Besides augmented-reality mobile technology to link a site to its past, videomapping, or 3D architectural projection, is a means towards heritage mediation, targeted to performance and group experience. Some examples include the mapping of the Sagrada Família by the Moment Factory company from Quebec -as a sensory experience on the inspiration source of its architect, Gaudí- or a restoration of the Romanesque fresco of the Pantocrator in the church of Sant Climent de Taüll, in Catalonia, mappings on historical sites or buildings are halfway between media art, performance and a device for heritage mediation. The thing is that they bring a group of people closer together by having them share and live the optical illusion experience in the same place, thus fostering the exchange of opinions. The year 2015 -which was declared International Year of Light and Light-based Technologies by the United Nations- will witness more events of this kind.

The frontier between performance and wonder is also a focus point when it comes to multisensorial immersion environments, such as in the exhibition “Van Gogh Alive”. Using Sensory 4 technology, a sensorial, audiovisual, immersive simulation technology with sustained audiovisual inputs, the visitors gets carried away from his/her world into the exhibition, whereby obtaining an enrichened experience in terms of images and sounds.


3. A “THERE/BEFORE” mediation

In order to feel the past, immersion enables the visitor to forget about his/her current reality and imagine (almost live) a given period in the past. The immersion does not need to be in situ as in the above example; it may be experimented from home, such as the “The Gallery of Lost Art” exhibition by the Tate Gallery. This on-line, immersive exhibition told the stories of works of art that had disappeared or were destroyed, stolen, rejected… and could not be seen. From one’s own living room, anybody could be a visitor and see artworks that no longer exist and that were given a “second life” during the exhibition.
3D historical sites may be visited from everywhere in a virtual manner; this is the case of Barcino, the roman city where the city of Barcelona is settled. Created by the Archaeological Service in the city, the app makes it possible to visit streets the way they were supposed to be 2000 years ago. Thus, technology enables us to increase our knowledge on art and heritage through its use. The experience provides a different point of view than that obtained when looking them up in a book (for example) by updating the works and sites visited. It intends to move closer and closer to the experience of meeting the original by means of 3D and the illusion of reality.

Such an illusion becomes even more intense when virtual reality comes into play. This has become increasingly popular since the Oculus Rift glasses were sold to to the Facebook company. They came up from the video game world, where they are used to create a group experience in a game. They make it possible to get back, in a different manner, artworks that disappeared. In the virtual Museum of Stolen Art -not the same as the previously mentioned museum in The Netherlands- the undergraduate student Ziv Scheneider brought together, with the aid of the FBI, a set of famous works of art that were stolen by the nazis during World War II. The virtual environment, which may be visited using Oculus Rift from anywhere, provides visual access to artworks, as well as supplementary information.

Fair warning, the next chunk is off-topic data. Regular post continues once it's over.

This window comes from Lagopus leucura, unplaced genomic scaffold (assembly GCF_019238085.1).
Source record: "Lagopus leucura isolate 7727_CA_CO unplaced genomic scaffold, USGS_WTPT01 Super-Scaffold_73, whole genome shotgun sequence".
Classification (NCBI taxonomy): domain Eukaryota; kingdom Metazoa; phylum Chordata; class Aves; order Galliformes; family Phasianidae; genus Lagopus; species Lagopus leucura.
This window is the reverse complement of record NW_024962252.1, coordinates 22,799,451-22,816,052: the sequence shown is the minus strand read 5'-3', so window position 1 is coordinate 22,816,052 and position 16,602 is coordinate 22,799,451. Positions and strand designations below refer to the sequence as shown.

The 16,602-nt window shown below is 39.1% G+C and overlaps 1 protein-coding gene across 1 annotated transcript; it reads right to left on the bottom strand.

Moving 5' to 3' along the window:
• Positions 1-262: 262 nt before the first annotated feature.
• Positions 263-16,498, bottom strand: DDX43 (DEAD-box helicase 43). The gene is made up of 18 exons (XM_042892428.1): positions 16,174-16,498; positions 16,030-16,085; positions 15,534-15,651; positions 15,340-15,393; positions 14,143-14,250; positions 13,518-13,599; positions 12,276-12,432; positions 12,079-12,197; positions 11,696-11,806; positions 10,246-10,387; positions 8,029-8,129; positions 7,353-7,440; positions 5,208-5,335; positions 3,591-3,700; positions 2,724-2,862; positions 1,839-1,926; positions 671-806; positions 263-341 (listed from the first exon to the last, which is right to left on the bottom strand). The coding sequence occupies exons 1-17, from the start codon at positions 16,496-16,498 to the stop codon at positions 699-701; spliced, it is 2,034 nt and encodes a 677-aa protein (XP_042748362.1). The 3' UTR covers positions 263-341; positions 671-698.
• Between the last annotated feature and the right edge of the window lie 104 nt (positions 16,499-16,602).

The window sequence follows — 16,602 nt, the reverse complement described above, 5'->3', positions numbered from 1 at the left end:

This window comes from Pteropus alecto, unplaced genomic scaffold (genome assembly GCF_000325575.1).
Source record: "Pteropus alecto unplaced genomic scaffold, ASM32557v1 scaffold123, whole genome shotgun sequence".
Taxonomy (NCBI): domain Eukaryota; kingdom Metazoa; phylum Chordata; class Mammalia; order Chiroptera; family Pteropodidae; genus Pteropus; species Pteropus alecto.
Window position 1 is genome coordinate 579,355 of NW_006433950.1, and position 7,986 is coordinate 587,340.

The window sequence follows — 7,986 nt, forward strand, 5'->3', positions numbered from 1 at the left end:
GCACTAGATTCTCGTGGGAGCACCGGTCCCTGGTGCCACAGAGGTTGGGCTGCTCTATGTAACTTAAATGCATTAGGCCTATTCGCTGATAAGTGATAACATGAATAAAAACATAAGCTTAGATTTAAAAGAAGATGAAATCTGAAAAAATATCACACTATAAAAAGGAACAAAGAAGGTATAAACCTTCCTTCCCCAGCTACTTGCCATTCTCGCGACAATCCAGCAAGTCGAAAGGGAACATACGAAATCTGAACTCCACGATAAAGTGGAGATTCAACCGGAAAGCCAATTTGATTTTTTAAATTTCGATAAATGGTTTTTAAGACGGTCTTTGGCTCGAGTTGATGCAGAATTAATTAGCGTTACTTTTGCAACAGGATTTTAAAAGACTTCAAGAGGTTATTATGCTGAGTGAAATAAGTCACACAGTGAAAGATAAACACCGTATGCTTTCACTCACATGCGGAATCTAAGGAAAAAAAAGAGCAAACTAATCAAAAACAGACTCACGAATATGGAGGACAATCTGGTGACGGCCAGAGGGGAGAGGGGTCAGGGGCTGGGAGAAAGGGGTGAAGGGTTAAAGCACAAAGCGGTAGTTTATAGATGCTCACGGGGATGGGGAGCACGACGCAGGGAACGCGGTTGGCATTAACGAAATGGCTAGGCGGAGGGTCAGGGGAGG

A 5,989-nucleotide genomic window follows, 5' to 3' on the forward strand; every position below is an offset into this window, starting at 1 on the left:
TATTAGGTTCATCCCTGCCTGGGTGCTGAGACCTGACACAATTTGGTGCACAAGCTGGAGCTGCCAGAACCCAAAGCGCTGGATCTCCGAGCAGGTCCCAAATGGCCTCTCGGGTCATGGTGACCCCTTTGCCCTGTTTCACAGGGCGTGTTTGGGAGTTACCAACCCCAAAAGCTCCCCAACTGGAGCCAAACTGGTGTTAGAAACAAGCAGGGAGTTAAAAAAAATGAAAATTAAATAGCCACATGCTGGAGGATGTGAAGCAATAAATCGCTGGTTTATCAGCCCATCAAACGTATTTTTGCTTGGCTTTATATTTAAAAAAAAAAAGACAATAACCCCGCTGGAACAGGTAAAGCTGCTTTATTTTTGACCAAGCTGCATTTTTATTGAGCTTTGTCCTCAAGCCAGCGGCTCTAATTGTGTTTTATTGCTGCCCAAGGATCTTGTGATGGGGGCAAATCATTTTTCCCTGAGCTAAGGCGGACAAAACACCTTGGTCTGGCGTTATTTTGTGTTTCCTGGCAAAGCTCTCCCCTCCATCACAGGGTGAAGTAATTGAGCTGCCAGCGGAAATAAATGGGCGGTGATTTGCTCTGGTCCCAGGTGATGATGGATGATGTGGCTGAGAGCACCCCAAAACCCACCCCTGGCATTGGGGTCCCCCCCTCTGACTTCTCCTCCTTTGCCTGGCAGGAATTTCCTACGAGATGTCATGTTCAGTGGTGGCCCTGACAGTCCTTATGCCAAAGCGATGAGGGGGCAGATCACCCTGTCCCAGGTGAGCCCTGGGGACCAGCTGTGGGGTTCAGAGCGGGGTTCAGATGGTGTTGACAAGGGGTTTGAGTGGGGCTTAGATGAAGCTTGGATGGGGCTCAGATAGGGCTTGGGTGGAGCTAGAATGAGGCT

4. A “THERE/NOW” mediation

Chess ProjectVirtual visits are a way to connect people to a far-away land, a shut-down space or even a non-existing site. Clearly enough, this considerably broadens heritage accessibility, apart from bringing forward new ways for interpretation and comprehension. Using the internet, 3D places may be visited which would otherwise provide a limited in situ experience due to a massive influx of tourists, such as in the Sistine Chapel. Detractors of this kind of substitution state that the real heritage experience is only obtained by a direct encounter with the original artwork, a train of thought that was already present since Walter Benjamin published his theory on the “aura loss” by an artwork in the age of technical reproducibility.

Oculus Rift are also a tool to visit, in a virtual manner, existing places that are far away from the visitor; the visitor may feel he/she is actually in the place he/she is visiting. For instance, during the Mobile World Congress held in Barcelona in early March, the Sagrada Família could be visited from a hotel terrace by using the aforementioned glasses. In the summer, it will be possible to visit Strasbourgh Cathedral using Oculus Rift as well. Once again in the tourist sector, the Neon museum in L.A. may be visited using the virtual reality helmet from a Thomas Cook Group travel agency.

Robots are also used in museums for visits outside opening hours, such as in the Tate gallery project “Afterdark”. Using Norio, the robot in the Oiron castle in France, a visitor with reduced mobility may visit the premises by handling the robot at a distance, and he/she may even interact with the people present in the castle rooms.